The Governor of the Bank of Ghana, Dr. Ernest Addison, has said that the country’s debt stock is somewhat justifiable, due to the government’s financing of social interventions implemented to ease the impact of the pandemic on households.
He said this during a monetary policy committee (MPC) press briefing yesterday, November 23, 2020.
According to the Governor, as extraordinary as this year has been, resulting from an unprecedented shock from the pandemic, this has placed greater responsibility on the government to put measures in place to mitigate the impact of the shock.
As the government goes about this, one would necessarily expect the government’s demand for financing to increase.
“The benefits of those interventions, all of you are witnesses to that. The government has been able to cushion households, subsidize electricity and water for Ghanaian households, they’ve been able to provide small loans for small enterprises.”
“All of these things demand money and they have to be financed, and we are financing them through the issue of bonds. So this is why you are seeing the interest rate on the longer-dated instrument going up and this is what accounts for the debt stock rising to 71.0 percent of GDP.”
However, he concurred that, it is in the right direction to ask whether the government would have the same fiscal space to sustain the provision of these interventions into 2021, since we are approaching the limits of what we can do without trying to mobilize domestic resources.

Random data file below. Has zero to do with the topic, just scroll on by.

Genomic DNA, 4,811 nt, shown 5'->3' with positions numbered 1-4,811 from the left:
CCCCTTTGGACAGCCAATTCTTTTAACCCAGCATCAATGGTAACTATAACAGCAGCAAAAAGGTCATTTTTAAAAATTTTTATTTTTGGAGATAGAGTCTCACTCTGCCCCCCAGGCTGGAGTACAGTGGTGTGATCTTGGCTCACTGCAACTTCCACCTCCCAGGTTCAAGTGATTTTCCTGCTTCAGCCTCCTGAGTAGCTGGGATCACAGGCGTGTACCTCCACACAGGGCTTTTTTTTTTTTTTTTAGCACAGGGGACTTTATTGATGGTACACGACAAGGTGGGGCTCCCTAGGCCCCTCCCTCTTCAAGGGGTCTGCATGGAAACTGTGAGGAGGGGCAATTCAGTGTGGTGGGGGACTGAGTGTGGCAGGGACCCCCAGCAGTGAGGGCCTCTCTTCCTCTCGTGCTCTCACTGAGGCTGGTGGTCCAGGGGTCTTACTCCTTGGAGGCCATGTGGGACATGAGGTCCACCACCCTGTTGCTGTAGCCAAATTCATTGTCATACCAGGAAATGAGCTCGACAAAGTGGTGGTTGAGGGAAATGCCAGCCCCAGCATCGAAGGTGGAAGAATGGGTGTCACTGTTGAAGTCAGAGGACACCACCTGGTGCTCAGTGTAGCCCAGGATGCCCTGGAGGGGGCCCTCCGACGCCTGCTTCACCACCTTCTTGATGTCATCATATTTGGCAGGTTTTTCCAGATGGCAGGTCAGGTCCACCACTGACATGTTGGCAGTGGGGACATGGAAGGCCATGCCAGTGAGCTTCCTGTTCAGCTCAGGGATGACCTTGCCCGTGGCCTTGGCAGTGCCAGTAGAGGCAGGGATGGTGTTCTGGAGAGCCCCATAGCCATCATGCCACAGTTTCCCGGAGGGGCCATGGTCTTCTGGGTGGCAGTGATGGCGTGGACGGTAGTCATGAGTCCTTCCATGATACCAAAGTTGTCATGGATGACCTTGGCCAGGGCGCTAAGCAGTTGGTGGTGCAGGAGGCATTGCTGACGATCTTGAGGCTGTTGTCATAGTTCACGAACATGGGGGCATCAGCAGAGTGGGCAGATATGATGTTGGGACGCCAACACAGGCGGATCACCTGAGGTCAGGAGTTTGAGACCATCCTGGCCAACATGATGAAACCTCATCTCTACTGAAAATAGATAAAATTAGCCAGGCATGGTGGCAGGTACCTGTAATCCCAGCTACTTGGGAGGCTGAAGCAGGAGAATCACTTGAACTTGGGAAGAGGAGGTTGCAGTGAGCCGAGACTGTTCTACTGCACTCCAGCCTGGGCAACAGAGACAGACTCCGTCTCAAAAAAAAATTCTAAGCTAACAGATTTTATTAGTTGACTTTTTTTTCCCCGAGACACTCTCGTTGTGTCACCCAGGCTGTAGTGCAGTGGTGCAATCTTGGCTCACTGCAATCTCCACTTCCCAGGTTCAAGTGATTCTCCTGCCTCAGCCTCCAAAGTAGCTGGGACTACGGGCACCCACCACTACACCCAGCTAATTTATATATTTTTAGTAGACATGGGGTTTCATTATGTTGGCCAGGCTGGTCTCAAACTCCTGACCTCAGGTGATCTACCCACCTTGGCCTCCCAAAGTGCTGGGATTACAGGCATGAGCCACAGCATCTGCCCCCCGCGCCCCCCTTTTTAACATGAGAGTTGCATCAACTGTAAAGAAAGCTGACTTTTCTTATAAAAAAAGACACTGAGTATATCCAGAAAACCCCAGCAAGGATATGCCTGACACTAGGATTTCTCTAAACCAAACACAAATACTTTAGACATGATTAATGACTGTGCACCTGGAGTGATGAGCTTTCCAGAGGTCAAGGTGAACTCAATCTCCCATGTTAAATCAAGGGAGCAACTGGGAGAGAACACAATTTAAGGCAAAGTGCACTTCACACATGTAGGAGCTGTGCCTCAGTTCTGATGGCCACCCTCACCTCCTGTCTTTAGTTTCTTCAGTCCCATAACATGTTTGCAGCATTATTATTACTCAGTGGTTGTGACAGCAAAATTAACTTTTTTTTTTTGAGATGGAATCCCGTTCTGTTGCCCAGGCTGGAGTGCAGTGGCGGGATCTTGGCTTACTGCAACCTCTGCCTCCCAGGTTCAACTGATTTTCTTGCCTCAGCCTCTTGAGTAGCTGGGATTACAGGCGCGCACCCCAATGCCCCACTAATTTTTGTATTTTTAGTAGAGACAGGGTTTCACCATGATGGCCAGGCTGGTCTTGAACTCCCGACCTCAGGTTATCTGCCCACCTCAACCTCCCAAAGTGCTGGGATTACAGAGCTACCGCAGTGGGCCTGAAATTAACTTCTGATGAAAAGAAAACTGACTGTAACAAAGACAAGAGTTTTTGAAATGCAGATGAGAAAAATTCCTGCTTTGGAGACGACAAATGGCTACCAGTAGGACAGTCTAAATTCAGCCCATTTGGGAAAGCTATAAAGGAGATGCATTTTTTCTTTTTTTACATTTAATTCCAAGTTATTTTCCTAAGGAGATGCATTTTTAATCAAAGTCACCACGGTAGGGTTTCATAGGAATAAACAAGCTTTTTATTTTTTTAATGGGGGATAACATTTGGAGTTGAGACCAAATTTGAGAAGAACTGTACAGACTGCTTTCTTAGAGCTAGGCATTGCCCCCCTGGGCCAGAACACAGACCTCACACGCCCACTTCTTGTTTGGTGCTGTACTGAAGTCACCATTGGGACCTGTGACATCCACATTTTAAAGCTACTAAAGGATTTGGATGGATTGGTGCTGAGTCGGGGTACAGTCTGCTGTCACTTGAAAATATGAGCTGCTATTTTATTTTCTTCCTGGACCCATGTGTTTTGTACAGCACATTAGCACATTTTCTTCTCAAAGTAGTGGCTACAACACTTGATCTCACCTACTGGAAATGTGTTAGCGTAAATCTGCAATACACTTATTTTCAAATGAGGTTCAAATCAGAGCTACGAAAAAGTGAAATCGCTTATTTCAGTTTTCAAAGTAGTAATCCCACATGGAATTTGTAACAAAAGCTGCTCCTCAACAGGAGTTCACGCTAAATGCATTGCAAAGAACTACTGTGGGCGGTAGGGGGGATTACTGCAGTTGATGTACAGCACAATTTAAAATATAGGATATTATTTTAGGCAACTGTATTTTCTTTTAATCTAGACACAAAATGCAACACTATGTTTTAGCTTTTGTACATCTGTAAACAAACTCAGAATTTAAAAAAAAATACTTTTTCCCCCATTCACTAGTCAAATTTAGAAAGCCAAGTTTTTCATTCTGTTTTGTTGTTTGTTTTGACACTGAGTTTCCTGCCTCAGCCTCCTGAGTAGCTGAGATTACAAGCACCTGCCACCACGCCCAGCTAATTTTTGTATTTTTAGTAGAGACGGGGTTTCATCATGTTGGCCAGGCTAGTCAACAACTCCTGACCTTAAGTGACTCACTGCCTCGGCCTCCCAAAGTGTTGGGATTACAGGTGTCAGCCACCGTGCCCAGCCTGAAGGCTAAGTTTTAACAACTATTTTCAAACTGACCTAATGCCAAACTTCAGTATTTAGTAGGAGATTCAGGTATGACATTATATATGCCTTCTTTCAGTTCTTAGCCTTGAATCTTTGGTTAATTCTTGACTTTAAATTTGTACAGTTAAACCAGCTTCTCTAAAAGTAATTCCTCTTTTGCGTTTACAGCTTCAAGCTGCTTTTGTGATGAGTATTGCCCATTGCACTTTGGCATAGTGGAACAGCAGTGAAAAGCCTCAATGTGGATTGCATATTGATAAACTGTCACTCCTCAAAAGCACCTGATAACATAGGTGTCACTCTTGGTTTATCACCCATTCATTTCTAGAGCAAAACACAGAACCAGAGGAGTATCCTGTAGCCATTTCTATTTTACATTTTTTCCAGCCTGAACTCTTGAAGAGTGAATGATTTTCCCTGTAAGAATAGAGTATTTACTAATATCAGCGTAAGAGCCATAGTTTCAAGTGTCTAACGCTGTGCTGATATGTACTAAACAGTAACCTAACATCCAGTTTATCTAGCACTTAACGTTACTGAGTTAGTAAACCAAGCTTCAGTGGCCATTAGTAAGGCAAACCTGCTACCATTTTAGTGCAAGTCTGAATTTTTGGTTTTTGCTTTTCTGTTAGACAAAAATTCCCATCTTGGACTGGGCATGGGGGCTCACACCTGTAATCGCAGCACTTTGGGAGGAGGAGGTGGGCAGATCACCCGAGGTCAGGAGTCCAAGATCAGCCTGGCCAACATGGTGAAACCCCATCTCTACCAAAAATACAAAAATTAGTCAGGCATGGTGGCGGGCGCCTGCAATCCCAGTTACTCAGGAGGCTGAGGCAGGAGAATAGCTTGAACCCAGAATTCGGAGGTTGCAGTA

In addition, he stated that the debt stock reflects the financial sector bonds issued by the government to support depositors of the Special Deposit Institutions (SDIs), the energy sector spending as well as the extension of support to fund management companies, he added.
“So, the government has done a lot in 2020 really, to cushion Ghanaians from the difficulties that would have arisen. Without those interventions, I don’t know how we would have managed in this particular extraordinary year.”
However, in a recent interview with Mr. Seth Tekper, former Minister of Finance of the erstwhile Mahama administration, he argued that the country’s debt portfolio is where it is, due to the inability of the government to effectively audit tax exemptions.
He reiterated that, Ghana continues to lose large tracts of revenue to tax incentives which in most circumstances are not well managed, therefore the rise in debts cannot be blamed on COVID-19 but on the non-essential tax exemptions and lack of serious audits therewith.
Meanwhile, the Governor stated that, in a time like this, generating domestic revenue was not going to work since such is a medium term programme. Therefore, funds were required in the short term to address the difficulties associated with the emergencies of COVID-19. Thus, justifying the short term measure of borrowing in order to finance these expenditures.